When writing a research paper or another type of scholarly work, in-text citations are an important part of the process. Without in-text citations, your work can appear to be plagiarized and can lead to serious consequences. Knowing how to properly cite your sources in Chicago Style is essential for any student or researcher. This article will provide an overview of understanding in-text citations in Chicago Style, including what they are, why they are important, and how to create them. In-text citations are short references within the text of your paper that direct the reader to a full citation in the works cited page.
They provide the reader with information on the source used and help to ensure that the original author is credited for their work. Properly citing sources is also important for avoiding plagiarism, which is a serious academic offense. For those working in the humanities, Chicago Style is one of the most commonly used citation styles. It is important to understand the rules of Chicago Style when it comes to creating in-text citations. This article will provide an overview of understanding in-text citations in Chicago Style, and will help you create them properly. The first step in correctly citing a source is to make sure that the author and title of the source are included in the sentence.
For example: According to Smith (2020), “In-text citations are a vital part of academic writing.” In this example, Smith (2020) is the in-text citation that gives credit to the author for the quote used. When citing multiple authors, the last names should be separated by commas and an ampersand symbol should be used before the last name. For example: Smith, Jones, & Johnson (2020) argued that “In-text citations are a vital part of academic writing.”When citing a source with three or more authors, only include the last name of the first author followed by et al. For example: Smith et al.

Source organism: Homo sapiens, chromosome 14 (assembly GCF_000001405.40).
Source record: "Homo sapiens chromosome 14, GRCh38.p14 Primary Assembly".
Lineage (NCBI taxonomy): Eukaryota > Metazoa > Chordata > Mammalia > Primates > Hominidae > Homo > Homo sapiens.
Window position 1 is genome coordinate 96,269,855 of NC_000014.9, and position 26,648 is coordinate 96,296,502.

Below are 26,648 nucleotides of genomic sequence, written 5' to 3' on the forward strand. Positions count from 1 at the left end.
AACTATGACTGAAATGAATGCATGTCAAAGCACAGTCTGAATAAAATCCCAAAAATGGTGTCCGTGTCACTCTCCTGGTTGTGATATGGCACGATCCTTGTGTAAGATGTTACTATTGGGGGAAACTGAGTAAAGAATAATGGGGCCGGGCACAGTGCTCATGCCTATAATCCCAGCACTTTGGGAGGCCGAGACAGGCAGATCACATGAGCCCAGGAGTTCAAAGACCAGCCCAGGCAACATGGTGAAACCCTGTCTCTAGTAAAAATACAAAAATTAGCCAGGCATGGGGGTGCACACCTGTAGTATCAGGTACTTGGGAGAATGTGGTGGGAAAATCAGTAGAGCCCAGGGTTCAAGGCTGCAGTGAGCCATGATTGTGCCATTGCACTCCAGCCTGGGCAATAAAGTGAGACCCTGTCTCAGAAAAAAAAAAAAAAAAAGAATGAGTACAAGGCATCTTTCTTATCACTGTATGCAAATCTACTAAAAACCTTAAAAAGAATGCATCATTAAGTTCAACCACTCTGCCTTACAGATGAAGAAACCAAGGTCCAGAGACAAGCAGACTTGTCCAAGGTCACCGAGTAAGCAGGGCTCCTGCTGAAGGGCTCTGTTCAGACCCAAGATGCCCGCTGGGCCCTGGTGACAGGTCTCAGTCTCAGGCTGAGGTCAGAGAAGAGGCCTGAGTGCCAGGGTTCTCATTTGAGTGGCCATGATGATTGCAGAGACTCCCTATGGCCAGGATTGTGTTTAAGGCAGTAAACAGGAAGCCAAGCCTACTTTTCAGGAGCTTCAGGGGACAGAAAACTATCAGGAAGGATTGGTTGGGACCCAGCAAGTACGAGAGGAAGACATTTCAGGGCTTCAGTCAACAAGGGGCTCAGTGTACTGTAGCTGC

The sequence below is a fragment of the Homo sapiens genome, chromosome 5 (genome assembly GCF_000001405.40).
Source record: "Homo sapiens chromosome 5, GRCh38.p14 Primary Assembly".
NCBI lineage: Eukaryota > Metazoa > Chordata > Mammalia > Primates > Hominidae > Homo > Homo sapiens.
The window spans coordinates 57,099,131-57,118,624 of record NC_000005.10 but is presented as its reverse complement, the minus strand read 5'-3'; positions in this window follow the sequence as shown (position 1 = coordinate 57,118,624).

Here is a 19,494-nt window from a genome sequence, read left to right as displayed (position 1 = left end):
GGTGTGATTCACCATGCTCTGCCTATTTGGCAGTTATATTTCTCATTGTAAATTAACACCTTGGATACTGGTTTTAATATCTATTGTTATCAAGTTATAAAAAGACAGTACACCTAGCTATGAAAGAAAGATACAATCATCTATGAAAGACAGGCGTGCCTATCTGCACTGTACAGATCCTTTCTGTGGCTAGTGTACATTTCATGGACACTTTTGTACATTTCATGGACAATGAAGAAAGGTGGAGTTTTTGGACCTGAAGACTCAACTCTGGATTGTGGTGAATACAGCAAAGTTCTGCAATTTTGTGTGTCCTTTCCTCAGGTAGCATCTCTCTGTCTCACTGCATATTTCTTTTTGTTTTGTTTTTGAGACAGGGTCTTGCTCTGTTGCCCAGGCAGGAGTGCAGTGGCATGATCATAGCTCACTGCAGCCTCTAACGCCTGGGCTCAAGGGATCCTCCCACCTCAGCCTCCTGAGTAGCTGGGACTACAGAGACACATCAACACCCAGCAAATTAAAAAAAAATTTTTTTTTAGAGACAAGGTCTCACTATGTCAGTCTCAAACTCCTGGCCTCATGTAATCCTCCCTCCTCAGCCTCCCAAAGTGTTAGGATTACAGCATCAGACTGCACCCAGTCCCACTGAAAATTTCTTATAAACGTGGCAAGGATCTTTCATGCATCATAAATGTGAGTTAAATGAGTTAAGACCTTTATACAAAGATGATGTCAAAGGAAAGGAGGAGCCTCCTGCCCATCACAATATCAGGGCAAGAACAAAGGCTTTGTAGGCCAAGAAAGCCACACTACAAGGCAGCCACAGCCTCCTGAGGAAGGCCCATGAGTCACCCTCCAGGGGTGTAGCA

(2020) argued that “In-text citations are a vital part of academic writing.”When citing a source with no author, include the title of the source instead of the author’s name. For example: “In-text citations are a vital part of academic writing” (Chicago Style Guide 2020).When citing a source with multiple works by the same author, include the year for each work cited. For example: Smith (2020a) argued that “In-text citations are a vital part of academic writing,” while Smith (2020b) pointed out that “Proper formatting is also important for citing sources.”When citing multiple sources in one sentence, each source should be separated by a semicolon. For example: Smith (2020) argued that “In-text citations are a vital part of academic writing;” Jones (2021) noted that “Proper formatting is also important for citing sources;” and Johnson (2022) concluded that “Citing sources accurately is key to creating a successful paper.”
ExamplesIn-text citations in Chicago style include specific details that allow readers to quickly and easily identify the source of the information.
The main components required for a Chicago-style in-text citation are the author's last name and the page number (if available). Here are some examples of how to properly cite different sources in Chicago style:
- Books: Last name, First name. Title of Book. Place of Publication: Publisher, Year of Publication.
- Journal Articles: Last name, First name. “Title of Article.” Title of Journal, Volume number (Year): Page Numbers.
- Websites: Last name, First name. “Title of Webpage.” Name of Website, Day Month Year of Publication. URL.
For more detailed information about citing different types of sources, you can consult the Chicago Manual of Style or consult a librarian for help. In conclusion, when using Chicago style, it is important to pay close attention to in-text citations. Properly citing sources provides evidence for claims made as well as giving credit to original authors for their work. Following these guidelines will help to ensure that all sources are accurately cited and that the work is properly credited.